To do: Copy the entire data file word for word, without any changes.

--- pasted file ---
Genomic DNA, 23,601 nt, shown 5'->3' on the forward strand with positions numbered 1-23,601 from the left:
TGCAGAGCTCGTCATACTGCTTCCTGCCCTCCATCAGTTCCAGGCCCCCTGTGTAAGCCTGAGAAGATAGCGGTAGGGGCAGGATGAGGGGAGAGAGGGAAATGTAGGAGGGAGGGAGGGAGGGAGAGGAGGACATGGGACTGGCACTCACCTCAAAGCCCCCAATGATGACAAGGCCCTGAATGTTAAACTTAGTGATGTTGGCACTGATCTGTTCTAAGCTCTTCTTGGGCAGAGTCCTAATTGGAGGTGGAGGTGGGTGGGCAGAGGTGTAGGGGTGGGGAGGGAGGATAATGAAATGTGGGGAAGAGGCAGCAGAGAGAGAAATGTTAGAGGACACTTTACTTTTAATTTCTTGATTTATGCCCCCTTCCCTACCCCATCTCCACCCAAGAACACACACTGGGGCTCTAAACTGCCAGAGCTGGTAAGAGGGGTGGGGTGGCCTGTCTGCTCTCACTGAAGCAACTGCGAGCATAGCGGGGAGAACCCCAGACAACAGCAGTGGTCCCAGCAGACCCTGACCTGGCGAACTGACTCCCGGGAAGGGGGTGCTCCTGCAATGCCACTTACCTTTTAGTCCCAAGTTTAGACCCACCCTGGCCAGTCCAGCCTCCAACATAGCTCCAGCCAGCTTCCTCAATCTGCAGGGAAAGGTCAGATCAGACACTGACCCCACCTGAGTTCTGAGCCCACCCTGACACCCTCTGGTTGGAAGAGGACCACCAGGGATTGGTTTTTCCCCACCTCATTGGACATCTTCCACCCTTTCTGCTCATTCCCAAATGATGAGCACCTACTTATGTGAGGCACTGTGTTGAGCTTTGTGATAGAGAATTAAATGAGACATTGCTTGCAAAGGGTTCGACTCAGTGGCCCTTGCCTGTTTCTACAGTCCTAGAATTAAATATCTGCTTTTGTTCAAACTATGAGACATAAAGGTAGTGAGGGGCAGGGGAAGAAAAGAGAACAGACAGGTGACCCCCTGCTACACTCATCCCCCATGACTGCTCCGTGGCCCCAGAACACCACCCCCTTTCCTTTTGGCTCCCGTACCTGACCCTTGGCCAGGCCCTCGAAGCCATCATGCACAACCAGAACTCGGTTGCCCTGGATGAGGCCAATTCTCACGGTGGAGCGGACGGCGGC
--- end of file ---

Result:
Genomic DNA, 23,601 nt, shown 5'->3' on the forward strand with positions numbered 1-23,601 from the left:
TGCAGAGCTCGTCATACTGCTTCCTGCCCTCCATCAGTTCCAGGCCCCCTGTGTAAGCCTGAGAAGATAGCGGTAGGGGCAGGATGAGGGGAGAGAGGGAAATGTAGGAGGGAGGGAGGGAGGGAGAGGAGGACATGGGACTGGCACTCACCTCAAAGCCCCCAATGATGACAAGGCCCTGAATGTTAAACTTAGTGATGTTGGCACTGATCTGTTCTAAGCTCTTCTTGGGCAGAGTCCTAATTGGAGGTGGAGGTGGGTGGGCAGAGGTGTAGGGGTGGGGAGGGAGGATAATGAAATGTGGGGAAGAGGCAGCAGAGAGAGAAATGTTAGAGGACACTTTACTTTTAATTTCTTGATTTATGCCCCCTTCCCTACCCCATCTCCACCCAAGAACACACACTGGGGCTCTAAACTGCCAGAGCTGGTAAGAGGGGTGGGGTGGCCTGTCTGCTCTCACTGAAGCAACTGCGAGCATAGCGGGGAGAACCCCAGACAACAGCAGTGGTCCCAGCAGACCCTGACCTGGCGAACTGACTCCCGGGAAGGGGGTGCTCCTGCAATGCCACTTACCTTTTAGTCCCAAGTTTAGACCCACCCTGGCCAGTCCAGCCTCCAACATAGCTCCAGCCAGCTTCCTCAATCTGCAGGGAAAGGTCAGATCAGACACTGACCCCACCTGAGTTCTGAGCCCACCCTGACACCCTCTGGTTGGAAGAGGACCACCAGGGATTGGTTTTTCCCCACCTCATTGGACATCTTCCACCCTTTCTGCTCATTCCCAAATGATGAGCACCTACTTATGTGAGGCACTGTGTTGAGCTTTGTGATAGAGAATTAAATGAGACATTGCTTGCAAAGGGTTCGACTCAGTGGCCCTTGCCTGTTTCTACAGTCCTAGAATTAAATATCTGCTTTTGTTCAAACTATGAGACATAAAGGTAGTGAGGGGCAGGGGAAGAAAAGAGAACAGACAGGTGACCCCCTGCTACACTCATCCCCCATGACTGCTCCGTGGCCCCAGAACACCACCCCCTTTCCTTTTGGCTCCCGTACCTGACCCTTGGCCAGGCCCTCGAAGCCATCATGCACAACCAGAACTCGGTTGCCCTGGATGAGGCCAATTCTCACGGTGGAGCGGACGGCGGC